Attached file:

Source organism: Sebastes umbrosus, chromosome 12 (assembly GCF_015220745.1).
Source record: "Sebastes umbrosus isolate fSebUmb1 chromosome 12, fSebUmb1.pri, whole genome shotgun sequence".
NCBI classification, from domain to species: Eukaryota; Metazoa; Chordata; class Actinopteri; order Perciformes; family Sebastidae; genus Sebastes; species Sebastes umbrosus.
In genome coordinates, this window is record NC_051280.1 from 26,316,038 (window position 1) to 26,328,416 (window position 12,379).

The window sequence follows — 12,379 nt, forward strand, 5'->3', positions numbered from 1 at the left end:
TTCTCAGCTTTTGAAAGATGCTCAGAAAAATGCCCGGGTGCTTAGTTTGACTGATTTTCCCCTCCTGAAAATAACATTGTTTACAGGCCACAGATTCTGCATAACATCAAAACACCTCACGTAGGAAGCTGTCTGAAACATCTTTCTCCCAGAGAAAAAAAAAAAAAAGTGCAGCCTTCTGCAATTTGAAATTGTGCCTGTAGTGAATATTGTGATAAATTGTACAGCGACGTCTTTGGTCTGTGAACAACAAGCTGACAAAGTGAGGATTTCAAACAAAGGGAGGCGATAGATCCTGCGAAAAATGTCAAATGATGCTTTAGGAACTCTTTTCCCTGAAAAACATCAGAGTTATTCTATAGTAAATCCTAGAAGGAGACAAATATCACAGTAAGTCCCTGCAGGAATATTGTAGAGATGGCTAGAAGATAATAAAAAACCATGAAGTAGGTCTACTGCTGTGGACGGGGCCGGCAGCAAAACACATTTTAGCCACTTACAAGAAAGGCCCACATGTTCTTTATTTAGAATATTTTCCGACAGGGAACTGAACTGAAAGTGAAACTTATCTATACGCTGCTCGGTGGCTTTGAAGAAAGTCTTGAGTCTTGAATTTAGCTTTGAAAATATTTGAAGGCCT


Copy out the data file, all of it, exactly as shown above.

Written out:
Source organism: Sebastes umbrosus, chromosome 12 (assembly GCF_015220745.1).
Source record: "Sebastes umbrosus isolate fSebUmb1 chromosome 12, fSebUmb1.pri, whole genome shotgun sequence".
NCBI classification, from domain to species: Eukaryota; Metazoa; Chordata; class Actinopteri; order Perciformes; family Sebastidae; genus Sebastes; species Sebastes umbrosus.
In genome coordinates, this window is record NC_051280.1 from 26,316,038 (window position 1) to 26,328,416 (window position 12,379).

The window sequence follows — 12,379 nt, forward strand, 5'->3', positions numbered from 1 at the left end:
TTCTCAGCTTTTGAAAGATGCTCAGAAAAATGCCCGGGTGCTTAGTTTGACTGATTTTCCCCTCCTGAAAATAACATTGTTTACAGGCCACAGATTCTGCATAACATCAAAACACCTCACGTAGGAAGCTGTCTGAAACATCTTTCTCCCAGAGAAAAAAAAAAAAAAGTGCAGCCTTCTGCAATTTGAAATTGTGCCTGTAGTGAATATTGTGATAAATTGTACAGCGACGTCTTTGGTCTGTGAACAACAAGCTGACAAAGTGAGGATTTCAAACAAAGGGAGGCGATAGATCCTGCGAAAAATGTCAAATGATGCTTTAGGAACTCTTTTCCCTGAAAAACATCAGAGTTATTCTATAGTAAATCCTAGAAGGAGACAAATATCACAGTAAGTCCCTGCAGGAATATTGTAGAGATGGCTAGAAGATAATAAAAAACCATGAAGTAGGTCTACTGCTGTGGACGGGGCCGGCAGCAAAACACATTTTAGCCACTTACAAGAAAGGCCCACATGTTCTTTATTTAGAATATTTTCCGACAGGGAACTGAACTGAAAGTGAAACTTATCTATACGCTGCTCGGTGGCTTTGAAGAAAGTCTTGAGTCTTGAATTTAGCTTTGAAAATATTTGAAGGCCT